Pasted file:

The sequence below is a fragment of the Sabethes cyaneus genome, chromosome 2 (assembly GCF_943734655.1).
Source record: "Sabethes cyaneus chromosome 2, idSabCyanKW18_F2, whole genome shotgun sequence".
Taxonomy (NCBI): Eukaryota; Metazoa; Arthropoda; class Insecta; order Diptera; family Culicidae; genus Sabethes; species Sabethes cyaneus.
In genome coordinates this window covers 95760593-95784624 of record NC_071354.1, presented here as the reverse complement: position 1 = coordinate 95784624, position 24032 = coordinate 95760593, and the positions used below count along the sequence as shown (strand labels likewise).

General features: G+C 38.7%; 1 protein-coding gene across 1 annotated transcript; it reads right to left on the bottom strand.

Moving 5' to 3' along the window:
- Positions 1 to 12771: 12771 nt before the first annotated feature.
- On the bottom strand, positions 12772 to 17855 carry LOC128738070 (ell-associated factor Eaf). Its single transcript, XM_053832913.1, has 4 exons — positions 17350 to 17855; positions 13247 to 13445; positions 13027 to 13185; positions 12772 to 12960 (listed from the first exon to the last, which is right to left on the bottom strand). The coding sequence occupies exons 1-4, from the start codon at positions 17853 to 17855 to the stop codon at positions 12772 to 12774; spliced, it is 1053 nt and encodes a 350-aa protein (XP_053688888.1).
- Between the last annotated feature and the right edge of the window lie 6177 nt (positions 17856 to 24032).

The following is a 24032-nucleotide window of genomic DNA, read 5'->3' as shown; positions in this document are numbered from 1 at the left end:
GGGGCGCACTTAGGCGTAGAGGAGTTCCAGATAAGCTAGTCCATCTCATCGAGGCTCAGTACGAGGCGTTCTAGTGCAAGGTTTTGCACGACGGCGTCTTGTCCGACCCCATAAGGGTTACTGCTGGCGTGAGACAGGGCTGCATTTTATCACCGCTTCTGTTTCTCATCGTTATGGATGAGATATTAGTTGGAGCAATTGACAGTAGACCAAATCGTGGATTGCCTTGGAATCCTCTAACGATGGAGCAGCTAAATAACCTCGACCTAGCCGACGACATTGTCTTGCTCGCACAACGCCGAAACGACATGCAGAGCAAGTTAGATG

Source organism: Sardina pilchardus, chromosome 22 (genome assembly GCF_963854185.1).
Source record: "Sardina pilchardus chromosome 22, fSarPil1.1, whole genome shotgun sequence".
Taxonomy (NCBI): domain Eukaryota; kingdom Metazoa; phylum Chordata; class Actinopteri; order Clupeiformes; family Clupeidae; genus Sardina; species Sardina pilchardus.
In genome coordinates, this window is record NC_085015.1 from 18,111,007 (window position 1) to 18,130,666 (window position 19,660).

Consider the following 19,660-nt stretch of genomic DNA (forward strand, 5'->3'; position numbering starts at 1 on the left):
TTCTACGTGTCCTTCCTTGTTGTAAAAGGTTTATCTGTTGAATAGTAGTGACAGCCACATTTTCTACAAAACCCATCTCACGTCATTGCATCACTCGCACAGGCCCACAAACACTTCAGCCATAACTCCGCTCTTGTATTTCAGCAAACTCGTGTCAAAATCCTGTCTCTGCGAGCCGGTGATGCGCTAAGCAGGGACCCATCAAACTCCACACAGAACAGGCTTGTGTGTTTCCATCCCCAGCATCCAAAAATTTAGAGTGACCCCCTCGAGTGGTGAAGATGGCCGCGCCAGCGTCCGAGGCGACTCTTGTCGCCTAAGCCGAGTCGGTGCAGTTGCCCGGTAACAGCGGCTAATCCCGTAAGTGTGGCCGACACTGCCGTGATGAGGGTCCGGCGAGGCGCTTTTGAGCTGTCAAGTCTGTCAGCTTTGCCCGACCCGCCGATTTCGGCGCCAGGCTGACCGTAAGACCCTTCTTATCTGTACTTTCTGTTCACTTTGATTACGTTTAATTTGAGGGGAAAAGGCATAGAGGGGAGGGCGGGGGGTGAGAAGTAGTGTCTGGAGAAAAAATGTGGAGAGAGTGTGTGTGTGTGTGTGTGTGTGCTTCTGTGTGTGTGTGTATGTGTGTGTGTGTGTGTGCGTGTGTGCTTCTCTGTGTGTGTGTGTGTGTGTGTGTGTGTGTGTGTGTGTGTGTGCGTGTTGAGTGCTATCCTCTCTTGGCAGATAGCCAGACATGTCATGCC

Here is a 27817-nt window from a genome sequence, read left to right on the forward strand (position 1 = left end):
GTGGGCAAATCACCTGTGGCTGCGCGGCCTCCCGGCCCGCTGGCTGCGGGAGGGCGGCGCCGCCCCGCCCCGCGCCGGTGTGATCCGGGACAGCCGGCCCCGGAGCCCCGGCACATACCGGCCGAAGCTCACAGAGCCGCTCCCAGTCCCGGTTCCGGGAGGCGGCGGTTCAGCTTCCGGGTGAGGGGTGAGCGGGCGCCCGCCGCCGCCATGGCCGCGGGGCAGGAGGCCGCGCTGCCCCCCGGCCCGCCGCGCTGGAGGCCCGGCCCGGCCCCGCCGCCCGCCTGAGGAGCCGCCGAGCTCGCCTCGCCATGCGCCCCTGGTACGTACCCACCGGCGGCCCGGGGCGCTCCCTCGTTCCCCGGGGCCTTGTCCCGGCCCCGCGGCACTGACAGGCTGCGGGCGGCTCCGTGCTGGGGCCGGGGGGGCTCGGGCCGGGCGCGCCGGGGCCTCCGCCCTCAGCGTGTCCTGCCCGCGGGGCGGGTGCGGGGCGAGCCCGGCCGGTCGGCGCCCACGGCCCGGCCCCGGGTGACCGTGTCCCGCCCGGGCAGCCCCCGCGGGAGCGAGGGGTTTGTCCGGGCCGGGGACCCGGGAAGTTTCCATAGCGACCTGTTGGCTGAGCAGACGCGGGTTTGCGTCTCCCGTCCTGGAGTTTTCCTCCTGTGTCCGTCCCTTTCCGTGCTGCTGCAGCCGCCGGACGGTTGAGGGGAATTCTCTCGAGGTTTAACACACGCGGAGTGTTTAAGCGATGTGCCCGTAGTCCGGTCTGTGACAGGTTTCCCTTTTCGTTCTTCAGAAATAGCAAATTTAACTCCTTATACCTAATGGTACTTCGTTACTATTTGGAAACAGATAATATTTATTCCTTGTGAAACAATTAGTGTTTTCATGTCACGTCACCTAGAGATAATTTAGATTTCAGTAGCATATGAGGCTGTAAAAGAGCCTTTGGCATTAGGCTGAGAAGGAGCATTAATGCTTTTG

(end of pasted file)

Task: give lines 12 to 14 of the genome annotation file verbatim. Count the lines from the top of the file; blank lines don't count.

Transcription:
Source organism: Sardina pilchardus, chromosome 22 (genome assembly GCF_963854185.1).
Source record: "Sardina pilchardus chromosome 22, fSarPil1.1, whole genome shotgun sequence".
Taxonomy (NCBI): domain Eukaryota; kingdom Metazoa; phylum Chordata; class Actinopteri; order Clupeiformes; family Clupeidae; genus Sardina; species Sardina pilchardus.